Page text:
Water Conservation Practices Still Important for Dallas Residents
- Courtney Lynch
- Home Life
For several years, Texas was facing a severe drought. According to CBS Dallas Fort Worth, the drought conditions began in 2010, though have significantly improved. The National Drought Mitigation Center showed the majority of the state is currently at normal levels, with only several counties in the northern part of the state experiencing moderate drought and six patches of land throughout the state being abnormally dry—not a drought category.
Though most of Texas is drought-free, it is still important to keep the principles people living in drought conditions in mind. After all, it was only two years ago that legislatures and conservation experts were talking about the seriousness of the issue, according to The Dallas Morning News.
In 2012, the Texas Water Development Board determined nearly one-quarter of the state's water supply should eventually come from conservation efforts. It also found water demand could increase as much as 22 percent before the year 2060; meanwhile, water supply could fall by 10 percent.
Though May and October were unusually rainy, June proved that drought is never far off in an arid climate such as Texas, according to CBS Dallas Fort Worth. Working to conserve water in your home is one way to offset the effects of droughts and ensure the water supply is sufficient for Texans everywhere.
According to Park Cities People, residents of Highland Park have achieved such effective water conservation practices that the city decided to raise the water rates by 12.5 percent this quarter. Those who use little water likely won't be harmed by this increase, though those who overuse water may notice a high water bill.
Though the increase in rates was sparked by a need for additional funds, the town hopes it will encourage residents to continue their water conservation practices, or, for those who have yet to attempt conservation techniques, to begin.
Saving Water Every Day
There are many ways Dallas residents can begin saving water on their own. Not only will practicing water conservation practices help the state's efforts in the long run, but it will also help homeowners to save on their water bills every month.
The City of Dallas has certain water conservation requirements homeowners should be following. For example, sprinkler systems should not be activated between 10:00 a.m. and 6:00 p.m. during the spring, summer and fall. Hand watering is permitted, but if homeowners use a sprinkler system, there are two predetermined days when watering is permitted, depending on the home's address.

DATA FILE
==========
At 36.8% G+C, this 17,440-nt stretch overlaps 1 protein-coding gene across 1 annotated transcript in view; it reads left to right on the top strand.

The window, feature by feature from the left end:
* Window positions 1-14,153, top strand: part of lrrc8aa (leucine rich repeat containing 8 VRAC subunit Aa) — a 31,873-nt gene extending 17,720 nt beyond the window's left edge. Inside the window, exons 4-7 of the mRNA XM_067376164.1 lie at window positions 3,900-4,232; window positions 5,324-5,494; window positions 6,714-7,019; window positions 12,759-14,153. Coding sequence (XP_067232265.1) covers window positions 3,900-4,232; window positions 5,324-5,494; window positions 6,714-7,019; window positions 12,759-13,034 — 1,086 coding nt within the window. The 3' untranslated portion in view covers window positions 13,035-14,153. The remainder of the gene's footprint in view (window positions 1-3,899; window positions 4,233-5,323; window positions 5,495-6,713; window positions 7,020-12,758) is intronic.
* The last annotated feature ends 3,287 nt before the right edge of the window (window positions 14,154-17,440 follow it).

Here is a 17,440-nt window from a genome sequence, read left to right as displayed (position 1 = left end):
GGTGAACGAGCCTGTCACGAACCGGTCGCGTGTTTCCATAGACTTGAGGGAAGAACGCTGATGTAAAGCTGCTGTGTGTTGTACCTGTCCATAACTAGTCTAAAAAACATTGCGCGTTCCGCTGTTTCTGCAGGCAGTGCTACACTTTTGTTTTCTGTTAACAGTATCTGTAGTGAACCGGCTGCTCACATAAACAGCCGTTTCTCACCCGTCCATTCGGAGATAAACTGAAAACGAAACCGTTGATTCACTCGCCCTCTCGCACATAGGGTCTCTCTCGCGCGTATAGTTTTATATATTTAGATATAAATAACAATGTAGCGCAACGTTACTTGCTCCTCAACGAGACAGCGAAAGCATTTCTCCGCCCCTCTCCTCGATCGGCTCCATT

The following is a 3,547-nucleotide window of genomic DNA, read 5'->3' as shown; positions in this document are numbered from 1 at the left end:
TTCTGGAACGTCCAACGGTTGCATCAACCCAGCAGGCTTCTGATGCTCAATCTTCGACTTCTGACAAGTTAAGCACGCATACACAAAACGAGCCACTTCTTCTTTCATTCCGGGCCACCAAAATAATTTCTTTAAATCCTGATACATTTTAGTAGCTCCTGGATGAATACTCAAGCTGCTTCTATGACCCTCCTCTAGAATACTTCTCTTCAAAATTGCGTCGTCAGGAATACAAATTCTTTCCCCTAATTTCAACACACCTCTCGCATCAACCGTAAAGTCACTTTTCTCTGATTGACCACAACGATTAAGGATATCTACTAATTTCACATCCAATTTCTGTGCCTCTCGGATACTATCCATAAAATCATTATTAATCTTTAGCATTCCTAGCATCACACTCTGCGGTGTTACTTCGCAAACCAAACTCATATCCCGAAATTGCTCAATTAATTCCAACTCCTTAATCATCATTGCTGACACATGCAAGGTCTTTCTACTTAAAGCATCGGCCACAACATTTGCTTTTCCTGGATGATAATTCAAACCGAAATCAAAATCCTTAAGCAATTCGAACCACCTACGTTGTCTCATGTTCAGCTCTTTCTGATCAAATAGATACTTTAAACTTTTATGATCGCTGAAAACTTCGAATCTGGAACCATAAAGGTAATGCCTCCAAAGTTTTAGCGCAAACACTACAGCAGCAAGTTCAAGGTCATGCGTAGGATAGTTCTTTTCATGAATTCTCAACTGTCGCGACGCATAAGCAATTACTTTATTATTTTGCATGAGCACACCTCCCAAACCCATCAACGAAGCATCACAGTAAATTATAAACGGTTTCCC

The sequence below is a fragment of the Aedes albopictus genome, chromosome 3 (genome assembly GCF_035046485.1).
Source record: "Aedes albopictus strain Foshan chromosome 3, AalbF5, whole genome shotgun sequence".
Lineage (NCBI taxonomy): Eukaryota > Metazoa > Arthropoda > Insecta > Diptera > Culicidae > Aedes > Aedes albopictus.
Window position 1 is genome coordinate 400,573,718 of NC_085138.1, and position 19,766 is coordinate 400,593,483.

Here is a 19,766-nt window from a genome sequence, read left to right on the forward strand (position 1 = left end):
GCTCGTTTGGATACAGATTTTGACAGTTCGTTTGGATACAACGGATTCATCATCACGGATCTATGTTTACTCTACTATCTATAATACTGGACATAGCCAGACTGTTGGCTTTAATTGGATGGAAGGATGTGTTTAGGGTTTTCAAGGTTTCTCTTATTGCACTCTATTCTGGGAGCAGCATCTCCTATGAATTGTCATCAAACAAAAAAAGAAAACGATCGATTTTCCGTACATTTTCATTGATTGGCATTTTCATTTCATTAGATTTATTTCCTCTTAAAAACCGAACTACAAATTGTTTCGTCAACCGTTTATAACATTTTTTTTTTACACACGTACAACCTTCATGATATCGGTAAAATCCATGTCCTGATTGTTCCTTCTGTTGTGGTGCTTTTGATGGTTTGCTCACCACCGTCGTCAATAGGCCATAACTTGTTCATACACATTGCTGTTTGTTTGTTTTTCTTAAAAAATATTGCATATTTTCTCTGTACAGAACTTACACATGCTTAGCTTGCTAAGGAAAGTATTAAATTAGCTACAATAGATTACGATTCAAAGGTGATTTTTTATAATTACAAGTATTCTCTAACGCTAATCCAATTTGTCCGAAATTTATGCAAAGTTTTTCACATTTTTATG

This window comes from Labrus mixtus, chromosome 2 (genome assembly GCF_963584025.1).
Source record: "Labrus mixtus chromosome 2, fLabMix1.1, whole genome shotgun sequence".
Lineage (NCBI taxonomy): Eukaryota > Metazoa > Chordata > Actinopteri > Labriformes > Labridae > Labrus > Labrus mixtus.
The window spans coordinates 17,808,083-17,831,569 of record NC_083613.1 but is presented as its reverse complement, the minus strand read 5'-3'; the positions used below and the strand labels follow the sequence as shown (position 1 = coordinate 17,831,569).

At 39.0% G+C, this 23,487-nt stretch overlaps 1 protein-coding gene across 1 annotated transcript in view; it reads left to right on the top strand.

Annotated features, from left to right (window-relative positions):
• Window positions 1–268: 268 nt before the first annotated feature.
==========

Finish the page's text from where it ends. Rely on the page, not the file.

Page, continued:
Take Care of Texas, a campaign encouraging green living practices, recommends homeowners finding and fixing leaks in pipes throughout the home and in sprinkler systems and hoses outside as soon as possible. Replacing older toilets, shower heads and faucets with newer ones that help to conserve water. For instance, faucets with aerators installed can reduce the amount of water used in that faucet by 50 percent. A new shower head can reduce water usage by nearly 3,000 gallons of water every year.
When rain does come to Texas, it is often welcomed with open arms, especially after a drought. In October, the DFW Airport saw 7.57 inches of rain, 3.35 inches more than the average, CBS Dallas reported. Just six months prior, the state saw 35 trillion gallons of water pour down in the rainiest month Texas has seen. When these events happen, homeowners can take advantage of the weather by collecting rainwater in a rain barrel, Take Care of Texas explained. The water can then be used for irrigation and watering lawns and gardens.
While collecting rainwater and replacing toilets are good ideas for homeowners who want to conserve water are good ideas, incorporating some new habits into the daily routine will help as well. This can include taking shorter showers and turning off the faucet when brushing teeth and washing dishes. Some older faucets can expel five gallons of water per minute, according to Conserve H2O. Ensuring the water is turned completely off and faucets aren't leaking can help in the long run, too. A leaky faucet can waste more than 3,000 gallons of water annually.
By implementing some water conservation techniques in your home, you will be helping a state-wide effort to save water, plus it is sure to pay off in your next water bill.